Swimming- You have to dive in to get started

Baseball- With help from your loved ones, you can make it all the way around the bases

Tennis- Back and forth, back and forth (mania and depression)

Pole vaulting- The higher you go, the harder you fall

Archery- It is hard to get it right every time, but when you do hit the bull’s eye, it is a wonderful feeling

Boxing- Even if you are ready for a fight, sometimes you get knocked out anyway

Volleyball- Dig, Set, Spike= Mildly depressed, jolted into mania, crashing into depression

Bowling- Sometimes you do your best and strike out

Canoeing/Kayaking- Even if you capsize, you can get back in the boat and glide a long again

Horseback Riding- If you don’t do everything you can to control the horse (illness), it will take off can go its own way.  However, sometimes even if you try and control the horse, (it gets spooked), you can’t control it

Fishing- You never know for sure what you’re going to get

Cheer leading- You can cheer for others, but you must take care of yourself first

Hiking- It’s simply hard work to up and down the hills

Rock Climbing- It is really hard to get to the top , but with determination you can achieve great things. You might fall a long the way and things might be difficult, but you have to keep trying

Weight Lifting- It might feel like all the weight is on your shoulders, but with the proper training (treatment)  you can lift the weight off

Tug of War- You feel like you are being pulled between mania and depression, but you can win

Camping- You can have a lot of fun (mania), but there is usually a mess to clean up afterwards

Soccer- Even though it takes effort by you and all your team mates (loved ones)  it is possible to get past the goalie and score.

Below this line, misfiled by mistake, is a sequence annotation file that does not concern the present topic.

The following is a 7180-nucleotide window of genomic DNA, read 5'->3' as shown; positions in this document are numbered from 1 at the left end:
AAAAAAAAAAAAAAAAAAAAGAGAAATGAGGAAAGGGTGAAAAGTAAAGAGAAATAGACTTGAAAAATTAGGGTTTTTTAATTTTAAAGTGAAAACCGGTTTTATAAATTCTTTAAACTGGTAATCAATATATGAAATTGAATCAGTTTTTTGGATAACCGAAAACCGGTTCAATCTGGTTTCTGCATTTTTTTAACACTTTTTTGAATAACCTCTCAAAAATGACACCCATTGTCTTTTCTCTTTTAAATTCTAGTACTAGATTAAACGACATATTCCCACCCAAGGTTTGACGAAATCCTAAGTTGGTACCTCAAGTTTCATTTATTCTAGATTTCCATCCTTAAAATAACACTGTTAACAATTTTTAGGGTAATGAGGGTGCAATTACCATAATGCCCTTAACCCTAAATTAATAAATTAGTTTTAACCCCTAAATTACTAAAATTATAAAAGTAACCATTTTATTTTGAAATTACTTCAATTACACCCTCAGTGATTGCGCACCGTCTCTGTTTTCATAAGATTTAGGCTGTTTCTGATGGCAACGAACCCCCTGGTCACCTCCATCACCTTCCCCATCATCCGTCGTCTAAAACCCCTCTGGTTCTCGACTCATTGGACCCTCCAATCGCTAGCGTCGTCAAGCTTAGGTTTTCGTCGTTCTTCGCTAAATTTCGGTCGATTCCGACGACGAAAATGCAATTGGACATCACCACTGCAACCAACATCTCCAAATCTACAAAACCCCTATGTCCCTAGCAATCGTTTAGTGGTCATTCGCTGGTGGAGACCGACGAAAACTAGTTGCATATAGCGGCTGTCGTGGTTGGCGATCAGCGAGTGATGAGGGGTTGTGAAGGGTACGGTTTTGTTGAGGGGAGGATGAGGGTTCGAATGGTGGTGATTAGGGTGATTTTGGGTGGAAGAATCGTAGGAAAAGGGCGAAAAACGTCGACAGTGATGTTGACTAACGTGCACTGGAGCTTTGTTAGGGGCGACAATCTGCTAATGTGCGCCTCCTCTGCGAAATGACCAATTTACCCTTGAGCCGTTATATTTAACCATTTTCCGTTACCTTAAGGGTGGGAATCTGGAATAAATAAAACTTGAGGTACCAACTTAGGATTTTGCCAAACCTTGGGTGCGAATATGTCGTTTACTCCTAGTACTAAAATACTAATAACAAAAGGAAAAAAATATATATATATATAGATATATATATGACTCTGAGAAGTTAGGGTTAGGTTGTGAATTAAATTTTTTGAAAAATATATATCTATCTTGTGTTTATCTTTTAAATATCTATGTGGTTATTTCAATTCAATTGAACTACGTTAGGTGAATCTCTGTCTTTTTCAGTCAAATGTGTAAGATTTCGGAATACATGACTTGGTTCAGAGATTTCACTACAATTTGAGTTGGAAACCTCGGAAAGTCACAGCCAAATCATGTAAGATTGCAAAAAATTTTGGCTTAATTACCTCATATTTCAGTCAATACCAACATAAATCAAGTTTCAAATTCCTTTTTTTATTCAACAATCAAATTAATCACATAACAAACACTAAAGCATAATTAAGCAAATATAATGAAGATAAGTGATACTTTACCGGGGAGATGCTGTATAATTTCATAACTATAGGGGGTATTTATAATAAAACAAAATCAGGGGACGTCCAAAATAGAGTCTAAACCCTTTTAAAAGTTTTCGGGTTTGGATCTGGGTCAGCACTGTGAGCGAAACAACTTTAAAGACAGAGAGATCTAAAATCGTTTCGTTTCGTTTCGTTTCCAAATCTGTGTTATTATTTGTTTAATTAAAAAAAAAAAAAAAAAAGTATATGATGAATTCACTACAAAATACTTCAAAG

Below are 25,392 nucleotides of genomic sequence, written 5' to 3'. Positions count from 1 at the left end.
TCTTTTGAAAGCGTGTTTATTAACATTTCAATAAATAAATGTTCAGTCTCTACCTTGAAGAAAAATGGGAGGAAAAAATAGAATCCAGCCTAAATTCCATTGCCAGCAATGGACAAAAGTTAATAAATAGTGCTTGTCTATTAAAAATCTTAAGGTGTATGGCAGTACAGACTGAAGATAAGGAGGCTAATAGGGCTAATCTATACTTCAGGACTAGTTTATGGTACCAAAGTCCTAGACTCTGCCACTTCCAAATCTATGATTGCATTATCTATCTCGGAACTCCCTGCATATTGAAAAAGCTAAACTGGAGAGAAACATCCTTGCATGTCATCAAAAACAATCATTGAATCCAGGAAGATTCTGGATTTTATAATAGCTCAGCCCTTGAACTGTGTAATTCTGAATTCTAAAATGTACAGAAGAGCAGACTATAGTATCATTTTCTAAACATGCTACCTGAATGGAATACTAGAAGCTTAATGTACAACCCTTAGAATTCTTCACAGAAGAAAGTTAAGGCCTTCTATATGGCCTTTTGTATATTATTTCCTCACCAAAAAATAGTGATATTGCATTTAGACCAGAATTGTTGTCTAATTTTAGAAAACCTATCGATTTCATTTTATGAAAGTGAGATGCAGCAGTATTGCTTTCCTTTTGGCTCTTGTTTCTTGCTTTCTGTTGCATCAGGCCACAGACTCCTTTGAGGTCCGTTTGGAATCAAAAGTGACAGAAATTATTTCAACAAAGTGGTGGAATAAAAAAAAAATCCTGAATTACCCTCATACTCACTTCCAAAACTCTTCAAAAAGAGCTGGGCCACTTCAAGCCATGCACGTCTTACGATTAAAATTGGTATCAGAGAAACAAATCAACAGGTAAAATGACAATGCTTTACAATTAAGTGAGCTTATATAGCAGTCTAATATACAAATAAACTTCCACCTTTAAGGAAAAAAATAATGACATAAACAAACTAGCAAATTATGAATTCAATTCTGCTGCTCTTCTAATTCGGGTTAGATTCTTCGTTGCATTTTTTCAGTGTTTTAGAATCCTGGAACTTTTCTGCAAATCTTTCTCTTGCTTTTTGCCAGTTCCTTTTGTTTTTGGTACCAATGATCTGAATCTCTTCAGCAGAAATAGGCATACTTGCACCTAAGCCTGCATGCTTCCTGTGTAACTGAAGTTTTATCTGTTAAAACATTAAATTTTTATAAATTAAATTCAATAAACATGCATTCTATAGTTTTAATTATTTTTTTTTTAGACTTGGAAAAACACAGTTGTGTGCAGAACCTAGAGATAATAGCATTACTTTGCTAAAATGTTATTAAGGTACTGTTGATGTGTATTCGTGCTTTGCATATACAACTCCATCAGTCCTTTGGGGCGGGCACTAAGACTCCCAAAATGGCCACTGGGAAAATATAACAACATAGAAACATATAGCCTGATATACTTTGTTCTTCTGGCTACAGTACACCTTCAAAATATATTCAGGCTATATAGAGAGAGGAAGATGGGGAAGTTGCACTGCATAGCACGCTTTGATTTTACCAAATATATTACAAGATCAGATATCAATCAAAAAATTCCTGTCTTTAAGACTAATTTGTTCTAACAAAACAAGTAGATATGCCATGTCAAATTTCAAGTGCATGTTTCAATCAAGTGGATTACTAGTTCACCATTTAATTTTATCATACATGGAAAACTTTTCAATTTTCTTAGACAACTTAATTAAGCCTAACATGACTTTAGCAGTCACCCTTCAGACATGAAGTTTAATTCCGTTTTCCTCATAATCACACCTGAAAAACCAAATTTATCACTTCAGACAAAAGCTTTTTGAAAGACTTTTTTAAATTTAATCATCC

Golf- You don’t always get a hole-in-one, but you shouldn’t let that keep you from still trying

 

Note: A few of these ideas I got from a group I run called Advocates for People with Mental Illnesses

Picture found at: FreeImages

 

 

Why does it take the death of a celebrity to get people to talk about Mental Illness?

megaphoneRobin Williams, a comedian/actor died on August 11th. For the past three days everyone has been talking about him, his mental illness and the sad details of his death.

There has been increase in talk about mental illness (some good, some bad). The amount of talk has increased in leaps and bounds.  It is great that it is a topic of conversation.

However, mental illness was a problem before his death. One  in four people are affected by the disease.  Suicide is the 10th leading cause of death.  How many people knew that before August 11th?  How many people knew that Robin Williams suffered from bipolar disorder? How many people even knew what bipolar disorder was?

I am glad that people are talking about mental illness. However, how long will it last?  If it’s anything like other famous people and their deaths in the past, not too long.

Mental illness needs to be talked about not only when a famous person dies, but all the time.  It does not just need to be discussed among those affected by mental illness, but by everyone!

People need to be made aware that mental illness is something that can be treated, what to look for in others, where they can get help, that there is hope and recovery, and there is no shame in getting help.  Instead, people oftentimes only hear about the horrific things that happen in the news that involve people with mental illnesses. Instead of the media taking those opportunities to educate others about mental illness, they contribute to the stigma oftentimes.

Robin Williams’s death is awful and I am glad that it has brought the talk of mental illness to the forefront. His death deeply saddens me yet I hope that much can be learned by it. My fear is that the talk about mental illness will stop in the near future. The 25% of the population that suffers from mental illness deserves more than that.

My thoughts and prayers go out to Robin’s  family during this difficult time.  I also am thinking about the families of the 30,000 other people who have committed suicide this past year.

 

Robin Williams a Coward? Apology NOT accepted!

cowardShepard Smith from Fox News: “It’s hard to imagine, isn’t it?” he added. “You could love three little things so much, watch them grow, they’re in their mid-20s, and they’re inspiring you, and exciting you, and they fill you up with the kind of joy you could never have known. And yet, something inside you is so horrible or you’re such a coward or whatever the reason that you decide that you have to end it. Robin Williams, at 63, did that today.”